SDG 8: Promote sustained, inclusive and sustainable economic growth, full and productive employment and decent work for all
Youth can organize job fairs and workshops to help their peers sharpen skills necessary to be more employable in the market. Youth can engage with the Global Initiative on Decent Jobs for Youth, launched at the EOSOC forum on February 1, 2016. Another key resource is the Knowledge Gateway on Women’s Economic Empowerment”. Students can join AIESEC and make use of their resources.
SDG 9: Build resilient infrastructure, promote inclusive and sustainable industrialization and foster innovation
Students can get involved with entrepreneurship incubators and platforms to push their ideas ahead. Youth should read through UNIDO’s Youth Entrepreneurship Curriculum Program. Yet another resource for young entrepreneurs is the G20 Young Entrepreneurs Alliance.
SDG 10: Reduce inequality within and among countries
Students can increase their exchange and dialogue with one another and foster peace and understanding. Students can collaborate on projects internationally  that allow them to help build a sense of harmony between cultures. The YWCA has strong campaigns to end racism and inequalities.  Youth should join the Indigenous Youth Caucus. Youth can also support equality in education for LGBTQ and marginalized youth by supporting the GRIN Campaign. Yet another initiative that is reducing inequalities with a focus on discrimination against disabilities is “World Enabled“. UN DESA also provides resources. Lions Club provides youth with the opportunity to understand other cultures and work towards reduced inequalities.
SDG 11: Make cities and human settlements inclusive, safe, resilient and sustainable
Youth can create a hotline for individuals to call during late night hours to ensure safety and a ready group of volunteers to respond in case of an emergency or contact officials. UN Habitat’s Youth division has numerous activities, publications, and programs that students can make use of. Youth can access more resources on preventing violence against women at the World Association of Girl Guides and Girl Scouts.
SDG 12: Ensure sustainable consumption and production patterns
Youth can start a compost project  in their house or school to ensure that food does not go wasted. Youth can take up organic farming projects as well, attempting to reduce chemical usage in production and improve production and consumption patterns. An example from UNDP’s Youth Organic Farming in Samoa.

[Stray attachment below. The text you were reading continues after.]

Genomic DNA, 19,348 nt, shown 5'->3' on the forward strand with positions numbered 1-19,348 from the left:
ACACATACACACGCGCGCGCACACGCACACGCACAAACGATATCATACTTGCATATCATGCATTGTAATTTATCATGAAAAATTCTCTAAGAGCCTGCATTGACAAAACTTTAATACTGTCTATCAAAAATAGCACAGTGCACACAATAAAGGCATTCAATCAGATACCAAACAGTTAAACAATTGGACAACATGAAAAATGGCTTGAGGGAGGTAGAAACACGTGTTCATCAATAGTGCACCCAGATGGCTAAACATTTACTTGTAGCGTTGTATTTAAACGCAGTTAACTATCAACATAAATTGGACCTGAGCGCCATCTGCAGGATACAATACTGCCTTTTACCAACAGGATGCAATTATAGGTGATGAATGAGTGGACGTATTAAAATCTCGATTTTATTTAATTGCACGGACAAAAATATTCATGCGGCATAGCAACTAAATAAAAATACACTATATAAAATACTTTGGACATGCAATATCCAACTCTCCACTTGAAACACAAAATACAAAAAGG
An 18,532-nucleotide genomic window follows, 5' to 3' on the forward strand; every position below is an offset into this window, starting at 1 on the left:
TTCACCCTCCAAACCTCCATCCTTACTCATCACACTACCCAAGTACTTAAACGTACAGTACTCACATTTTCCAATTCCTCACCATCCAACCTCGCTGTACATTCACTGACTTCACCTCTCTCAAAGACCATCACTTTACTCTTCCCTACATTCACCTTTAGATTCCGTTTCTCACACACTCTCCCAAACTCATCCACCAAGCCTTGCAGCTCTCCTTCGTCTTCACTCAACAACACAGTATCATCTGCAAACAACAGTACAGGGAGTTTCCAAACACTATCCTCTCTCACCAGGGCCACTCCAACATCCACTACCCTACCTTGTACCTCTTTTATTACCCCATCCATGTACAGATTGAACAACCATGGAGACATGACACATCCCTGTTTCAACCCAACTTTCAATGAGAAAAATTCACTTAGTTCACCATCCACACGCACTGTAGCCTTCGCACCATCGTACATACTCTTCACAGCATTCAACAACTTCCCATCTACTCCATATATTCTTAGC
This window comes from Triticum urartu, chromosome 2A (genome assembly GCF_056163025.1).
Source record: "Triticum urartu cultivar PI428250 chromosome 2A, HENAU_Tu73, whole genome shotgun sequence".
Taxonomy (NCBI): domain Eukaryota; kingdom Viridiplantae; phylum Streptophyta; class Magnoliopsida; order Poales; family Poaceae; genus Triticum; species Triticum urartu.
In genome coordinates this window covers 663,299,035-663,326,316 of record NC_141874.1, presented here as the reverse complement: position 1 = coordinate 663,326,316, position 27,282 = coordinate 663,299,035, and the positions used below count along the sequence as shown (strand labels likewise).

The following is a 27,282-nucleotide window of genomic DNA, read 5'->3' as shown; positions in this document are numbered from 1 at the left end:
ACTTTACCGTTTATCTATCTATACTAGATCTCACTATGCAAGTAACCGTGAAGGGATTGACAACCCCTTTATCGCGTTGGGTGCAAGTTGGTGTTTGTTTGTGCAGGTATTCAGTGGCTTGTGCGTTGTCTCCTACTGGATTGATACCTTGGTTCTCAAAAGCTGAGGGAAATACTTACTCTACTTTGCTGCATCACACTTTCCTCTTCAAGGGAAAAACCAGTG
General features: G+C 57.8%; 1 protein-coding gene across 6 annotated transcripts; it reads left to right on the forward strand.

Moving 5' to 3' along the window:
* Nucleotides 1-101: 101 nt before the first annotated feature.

SDG 13: Take urgent action to combat climate change and its impacts
Youth can start by carpooling and measuring and reducing energy consumption in their homes and schools. They can also join campaigns. The UNFCCC Youth portal is an excellent resource. The YMCA “Camp Climate” seeks to ensure strong youth participation in climate related action, and is a great resource for youth. Verdentum is a non-profit social network that will allow students around the world to work on programs co-launched with UN bodies, governments, and international organizations to make an impact. You can register to be considered for Verdentum at and read more about it here.
SDG 14: Conserve and sustainably use the oceans, seas, and marine resources for sustainable development
Youth can petition to reduce over-fishing and pollution of water. The WWF provides material and has campaigns related to over-fishing.  You can find an organization in your region working on water-related issues.
SDG 15: Protect, restore and promote sustainable use of terrestrial ecosystems, sustainably manage forests, combat desertification, and halt and reverse land degradation and halt biodiversity loss
Youth can organize local campaigns to reduce deforestation and can organize tree-plantations with indigenous varieties of plant life. Youth can join UNEP’s TUNZA Youth Network. The network is an excellent resource and method to collaborate with youth around the world on environmental sustainability issues. Youth can also participate in the Earth Day Network’s initiatives.
SDG 16: Promote peaceful and inclusive societies for sustainable development, provide access to justice for all and build effective, accountable and inclusive institutions at all levels